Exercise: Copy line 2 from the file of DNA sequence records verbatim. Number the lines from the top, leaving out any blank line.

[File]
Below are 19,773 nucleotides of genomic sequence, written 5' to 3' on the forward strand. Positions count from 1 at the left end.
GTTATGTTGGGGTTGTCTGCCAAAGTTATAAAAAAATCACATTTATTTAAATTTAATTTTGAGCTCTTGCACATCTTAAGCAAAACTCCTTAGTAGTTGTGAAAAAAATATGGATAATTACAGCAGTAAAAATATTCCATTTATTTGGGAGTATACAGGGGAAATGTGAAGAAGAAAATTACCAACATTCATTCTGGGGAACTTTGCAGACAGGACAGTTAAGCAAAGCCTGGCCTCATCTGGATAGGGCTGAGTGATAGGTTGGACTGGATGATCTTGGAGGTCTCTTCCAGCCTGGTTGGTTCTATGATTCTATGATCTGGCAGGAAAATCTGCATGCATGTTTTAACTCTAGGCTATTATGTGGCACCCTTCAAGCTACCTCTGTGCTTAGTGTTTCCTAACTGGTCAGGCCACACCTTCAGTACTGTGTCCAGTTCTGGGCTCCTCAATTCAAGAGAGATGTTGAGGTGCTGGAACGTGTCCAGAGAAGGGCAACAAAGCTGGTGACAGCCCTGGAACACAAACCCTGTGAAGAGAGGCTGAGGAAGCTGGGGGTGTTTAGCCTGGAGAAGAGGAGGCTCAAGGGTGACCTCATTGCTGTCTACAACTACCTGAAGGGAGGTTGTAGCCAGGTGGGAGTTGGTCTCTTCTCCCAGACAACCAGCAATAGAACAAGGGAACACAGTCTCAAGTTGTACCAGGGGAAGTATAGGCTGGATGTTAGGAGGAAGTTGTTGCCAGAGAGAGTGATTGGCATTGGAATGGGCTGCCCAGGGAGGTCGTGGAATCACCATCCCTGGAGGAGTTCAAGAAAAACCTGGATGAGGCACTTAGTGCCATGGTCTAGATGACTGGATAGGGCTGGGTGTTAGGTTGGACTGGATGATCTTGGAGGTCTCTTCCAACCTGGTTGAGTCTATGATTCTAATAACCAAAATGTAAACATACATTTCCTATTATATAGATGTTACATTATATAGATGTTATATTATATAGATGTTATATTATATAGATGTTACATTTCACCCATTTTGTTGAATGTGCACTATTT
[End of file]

GTTATGTTGGGGTTGTCTGCCAAAGTTATAAAAAAATCACATTTATTTAAATTTAATTTTGAGCTCTTGCACATCTTAAGCAAAACTCCTTAGTAGTTGTGAAAAAAATATGGATAATTACAGCAGTAAAAATATTCCATTTATTTGGGAGTATACAGGGGAAATGTGAAGAAGAAAATTACCAACATTCATTCTGGGGAACTTTGCAGACAGGACAGTTAAGCAAAGCCTGGCCTCATCTGGATAGGGCTGAGTGATAGGTTGGACTGGATGATCTTGGAGGTCTCTTCCAGCCTGGTTGGTTCTATGATTCTATGATCTGGCAGGAAAATCTGCATGCATGTTTTAACTCTAGGCTATTATGTGGCACCCTTCAAGCTACCTCTGTGCTTAGTGTTTCCTAACTGGTCAGGCCACACCTTCAGTACTGTGTCCAGTTCTGGGCTCCTCAATTCAAGAGAGATGTTGAGGTGCTGGAACGTGTCCAGAGAAGGGCAACAAAGCTGGTGACAGCCCTGGAACACAAACCCTGTGAAGAGAGGCTGAGGAAGCTGGGGGTGTTTAGCCTGGAGAAGAGGAGGCTCAAGGGTGACCTCATTGCTGTCTACAACTACCTGAAGGGAGGTTGTAGCCAGGTGGGAGTTGGTCTCTTCTCCCAGACAACCAGCAATAGAACAAGGGAACACAGTCTCAAGTTGTACCAGGGGAAGTATAGGCTGGATGTTAGGAGGAAGTTGTTGCCAGAGAGAGTGATTGGCATTGGAATGGGCTGCCCAGGGAGGTCGTGGAATCACCATCCCTGGAGGAGTTCAAGAAAAACCTGGATGAGGCACTTAGTGCCATGGTCTAGATGACTGGATAGGGCTGGGTGTTAGGTTGGACTGGATGATCTTGGAGGTCTCTTCCAACCTGGTTGAGTCTATGATTCTAATAACCAAAATGTAAACATACATTTCCTATTATATAGATGTTACATTATATAGATGTTATATTATATAGATGTTATATTATATAGATGTTACATTTCACCCATTTTGTTGAATGTGCACTATTT